Cork has a lot going for it as a building material: it is fully renewable, a great alternative to other toxic insulating materials, and has that warm, natural feel that makes it an attractive covering for floors, and even for making longer-lasting appliances.
Designed to replace a derelict beach house in Essex dating back to the 1920s, this modern, cork-clad, cross-laminated timber (CLT) structure by UK architect Lisa Shell feels like it's part of the flat and watery salt marsh landscape, thanks to its use of natural materials that allow it to blend in.
According to The Guardian, this area is prone to flooding, so the beach house has been elevated on red stilts to permit any coastal overflow to go underneath.
In addition to some reclaimed wooden materials being used on its intimate interior, the home has been clad with 180mm thick expanded cork agglomerate overcoat, made from the by-products of wine cork production in Portugal, says Inhabitat. The process to make these panels employs only heat and compression to create a chemical bond between the cork particles. The panels themselves are not coated with any polyurethane, to allow them to weather naturally to a gentle gray.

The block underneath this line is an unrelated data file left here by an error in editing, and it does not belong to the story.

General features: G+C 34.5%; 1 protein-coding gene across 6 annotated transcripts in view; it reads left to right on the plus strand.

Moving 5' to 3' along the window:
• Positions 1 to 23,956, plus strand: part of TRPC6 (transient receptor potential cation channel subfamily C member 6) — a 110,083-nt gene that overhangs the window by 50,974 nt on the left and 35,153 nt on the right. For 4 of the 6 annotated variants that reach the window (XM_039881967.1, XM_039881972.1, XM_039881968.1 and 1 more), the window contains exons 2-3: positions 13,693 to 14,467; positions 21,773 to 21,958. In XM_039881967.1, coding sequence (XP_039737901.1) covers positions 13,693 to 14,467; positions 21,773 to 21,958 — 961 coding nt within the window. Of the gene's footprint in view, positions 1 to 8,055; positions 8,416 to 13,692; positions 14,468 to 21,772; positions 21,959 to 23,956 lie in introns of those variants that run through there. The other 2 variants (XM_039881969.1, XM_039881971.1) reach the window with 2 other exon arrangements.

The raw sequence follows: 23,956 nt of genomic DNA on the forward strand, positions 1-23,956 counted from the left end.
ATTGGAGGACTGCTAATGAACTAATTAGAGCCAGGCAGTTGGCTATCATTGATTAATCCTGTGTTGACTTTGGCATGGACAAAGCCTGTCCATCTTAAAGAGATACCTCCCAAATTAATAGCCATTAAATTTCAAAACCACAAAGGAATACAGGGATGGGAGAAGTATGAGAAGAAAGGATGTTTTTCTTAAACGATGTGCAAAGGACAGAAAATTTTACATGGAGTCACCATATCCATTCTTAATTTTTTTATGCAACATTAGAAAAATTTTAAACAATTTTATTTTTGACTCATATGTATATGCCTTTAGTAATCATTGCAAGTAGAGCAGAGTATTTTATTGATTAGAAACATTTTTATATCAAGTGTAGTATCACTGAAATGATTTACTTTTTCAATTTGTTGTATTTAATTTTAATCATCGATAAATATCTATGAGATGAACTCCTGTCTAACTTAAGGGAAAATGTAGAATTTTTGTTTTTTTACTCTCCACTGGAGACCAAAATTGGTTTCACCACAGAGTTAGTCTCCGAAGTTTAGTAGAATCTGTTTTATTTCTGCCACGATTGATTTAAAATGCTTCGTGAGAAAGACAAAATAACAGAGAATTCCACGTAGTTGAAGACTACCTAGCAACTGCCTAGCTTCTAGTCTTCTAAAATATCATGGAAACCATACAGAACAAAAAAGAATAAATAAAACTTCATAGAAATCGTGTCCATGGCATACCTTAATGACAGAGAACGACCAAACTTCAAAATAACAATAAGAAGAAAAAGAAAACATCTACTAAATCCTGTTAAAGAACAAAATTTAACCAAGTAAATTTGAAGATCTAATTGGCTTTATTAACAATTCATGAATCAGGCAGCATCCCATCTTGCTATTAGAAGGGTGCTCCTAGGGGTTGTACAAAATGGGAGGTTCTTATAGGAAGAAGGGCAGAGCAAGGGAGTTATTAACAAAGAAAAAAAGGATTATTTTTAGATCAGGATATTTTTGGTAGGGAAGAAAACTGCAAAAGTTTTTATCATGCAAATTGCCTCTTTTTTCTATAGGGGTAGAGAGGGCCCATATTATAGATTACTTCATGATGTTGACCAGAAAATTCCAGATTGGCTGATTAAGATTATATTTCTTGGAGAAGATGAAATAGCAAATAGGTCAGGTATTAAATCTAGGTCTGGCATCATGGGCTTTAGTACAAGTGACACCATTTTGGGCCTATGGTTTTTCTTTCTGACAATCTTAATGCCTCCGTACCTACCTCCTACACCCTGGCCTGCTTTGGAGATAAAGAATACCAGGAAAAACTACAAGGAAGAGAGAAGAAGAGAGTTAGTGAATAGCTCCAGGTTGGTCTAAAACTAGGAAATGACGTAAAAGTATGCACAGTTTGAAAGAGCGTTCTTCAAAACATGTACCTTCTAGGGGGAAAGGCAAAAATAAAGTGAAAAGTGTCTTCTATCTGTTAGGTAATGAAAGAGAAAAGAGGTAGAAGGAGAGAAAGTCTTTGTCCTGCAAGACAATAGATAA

The cork has already attracted some wildlife, increasing local biodiversity through extra habitat provided by human-made architecture, says Shell:
Within two months of completion, sparrows have already taken up residence in one of the integrated nesting boxes. It was also important that support was won for the unconventional design from the community of both permanent and occasional residents in the small hamlet.
The raised home, covered in weathered cork, does look like it's a bird perched among the quiet grasses and blue skies of this lovely region, showing that renewable materials can go a long way in making a home exist more in harmony with its surroundings. Better yet, it's been designed to offer an extra haven to wildlife in order to boost local biodiversity, something that architects everywhere could certainly do more often. For more information, visit Lisa Shell Architects.